Healthcare News & Insights

Hospital noise is top complaint for just about everyone: What to do

Hospitals are notoriously noisy places, from beeping machines to overhead announcements. That noise level can be distracting and annoying for not just patients, but staff members and visitors, too. 

In fact, hospital noise is the top complaint among patients, staff and visitors, according to the Hospital Consumer Assessment of Healthcare Providers and Systems (HCAHPS) survey.

A hospital’s score on the HCAHPS survey is directly tied to reimbursement from the Centers for Medicare & Medicaid Services (CMS), so cutting down on noise levels can significantly impact reimbursement for your organization.

Healthcare Finance News cites equipment alarms as major sources of noise, since they go off not only when a patient’s condition changes, but also when batteries are low.

Bedside alarms go off 133 times a day on average, according to U.S. News & World Report.

Only 15% of alarms were considered clinically relevant, according to a study in the Critical Care Medicine journal. And while doctors and nurses may be able to filter out which alarms need a response, patients usually don’t know. This can cause patients to think they’re being ignored or in danger, which isn’t conducive to a restful, healing environment.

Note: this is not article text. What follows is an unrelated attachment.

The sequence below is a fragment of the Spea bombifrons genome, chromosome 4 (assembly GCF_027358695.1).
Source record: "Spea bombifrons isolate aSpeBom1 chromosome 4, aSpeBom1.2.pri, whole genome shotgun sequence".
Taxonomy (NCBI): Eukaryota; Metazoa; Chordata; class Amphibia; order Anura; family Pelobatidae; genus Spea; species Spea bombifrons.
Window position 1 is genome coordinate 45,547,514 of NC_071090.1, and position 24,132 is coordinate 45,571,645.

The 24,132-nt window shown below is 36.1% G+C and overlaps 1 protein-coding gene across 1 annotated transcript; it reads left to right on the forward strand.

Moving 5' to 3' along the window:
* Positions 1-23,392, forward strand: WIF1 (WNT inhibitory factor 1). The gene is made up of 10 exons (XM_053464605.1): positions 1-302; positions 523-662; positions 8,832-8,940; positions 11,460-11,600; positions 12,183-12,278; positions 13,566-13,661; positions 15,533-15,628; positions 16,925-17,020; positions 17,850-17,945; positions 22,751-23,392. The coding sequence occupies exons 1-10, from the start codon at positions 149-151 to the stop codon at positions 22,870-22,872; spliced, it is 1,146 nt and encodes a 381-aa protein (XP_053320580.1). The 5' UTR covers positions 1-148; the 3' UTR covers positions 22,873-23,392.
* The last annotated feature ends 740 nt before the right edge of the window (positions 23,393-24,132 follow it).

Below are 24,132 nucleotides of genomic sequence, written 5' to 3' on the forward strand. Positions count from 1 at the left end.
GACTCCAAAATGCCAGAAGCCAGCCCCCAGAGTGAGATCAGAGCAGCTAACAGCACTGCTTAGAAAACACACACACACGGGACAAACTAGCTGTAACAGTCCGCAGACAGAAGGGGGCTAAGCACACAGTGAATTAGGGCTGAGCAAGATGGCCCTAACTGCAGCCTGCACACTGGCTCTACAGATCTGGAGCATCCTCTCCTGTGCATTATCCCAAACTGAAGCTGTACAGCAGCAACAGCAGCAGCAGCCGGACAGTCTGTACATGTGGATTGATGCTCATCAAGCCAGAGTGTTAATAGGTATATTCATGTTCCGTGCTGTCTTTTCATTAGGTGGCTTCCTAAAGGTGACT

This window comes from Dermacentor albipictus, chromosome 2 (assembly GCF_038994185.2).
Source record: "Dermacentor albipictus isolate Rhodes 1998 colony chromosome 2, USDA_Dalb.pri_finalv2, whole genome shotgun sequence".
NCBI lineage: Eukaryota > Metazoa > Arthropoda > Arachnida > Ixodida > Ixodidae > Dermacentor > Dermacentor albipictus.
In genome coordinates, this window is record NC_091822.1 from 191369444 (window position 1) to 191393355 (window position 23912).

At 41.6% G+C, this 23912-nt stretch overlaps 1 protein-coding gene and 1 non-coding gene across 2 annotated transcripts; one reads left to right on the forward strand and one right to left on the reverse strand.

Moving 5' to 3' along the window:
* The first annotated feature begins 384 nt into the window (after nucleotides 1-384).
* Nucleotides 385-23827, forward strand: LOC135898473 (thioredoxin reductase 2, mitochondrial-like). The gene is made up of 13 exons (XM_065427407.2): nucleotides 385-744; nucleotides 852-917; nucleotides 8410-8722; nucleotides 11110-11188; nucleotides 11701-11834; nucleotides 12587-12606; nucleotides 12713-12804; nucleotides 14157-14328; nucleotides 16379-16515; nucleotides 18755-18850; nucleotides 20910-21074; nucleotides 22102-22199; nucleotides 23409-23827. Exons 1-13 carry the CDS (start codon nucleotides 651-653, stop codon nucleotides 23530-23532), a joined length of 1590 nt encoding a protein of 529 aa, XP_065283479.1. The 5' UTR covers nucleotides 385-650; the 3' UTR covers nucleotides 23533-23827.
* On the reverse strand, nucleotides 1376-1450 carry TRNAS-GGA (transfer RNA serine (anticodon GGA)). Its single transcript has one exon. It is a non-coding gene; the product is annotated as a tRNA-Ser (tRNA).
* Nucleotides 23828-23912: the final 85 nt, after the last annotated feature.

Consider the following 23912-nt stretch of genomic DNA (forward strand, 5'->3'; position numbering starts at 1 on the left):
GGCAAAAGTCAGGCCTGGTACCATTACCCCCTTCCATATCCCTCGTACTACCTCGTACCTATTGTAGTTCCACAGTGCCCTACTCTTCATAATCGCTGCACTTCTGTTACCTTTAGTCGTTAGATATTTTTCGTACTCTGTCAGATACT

There are more problems than just machines, however. Hospitals are inherently busy places, and the sounds of people coming and going can echo down hallways and into patient rooms.

All this noise isn’t just annoying to patients – it can negatively affect their health. Getting inadequate or interrupted sleep can raise blood pressure, impact wound healing and even make patients more sensitive to pain.

Noise-reduction strategies

Luckily, there are ways to cut down on the constant noise. One strategy is to use different materials in flooring and walls when building new facilities or renovating old ones. Most hospitals have hard floors that increase noise, so using materials that can dampen the sound, but are still easily cleaned can help alleviate some of that noise.

If a full redesign isn’t in the cards for your organization, try:

  • instituting quiet hours during evenings, where staff members keep their voices lowered and doors can be closed
  • limiting the number of times someone goes into a patient’s room to check vitals during the night
  • replacing overhead paging systems with wireless headsets or pagers, and
  • giving patients earplugs to help them block out the noise when they sleep.

Spending money on noise-reduction initiatives can increase satisfaction scores and boost your hospital’s bottom line in the long run, so it’s worth the investment.

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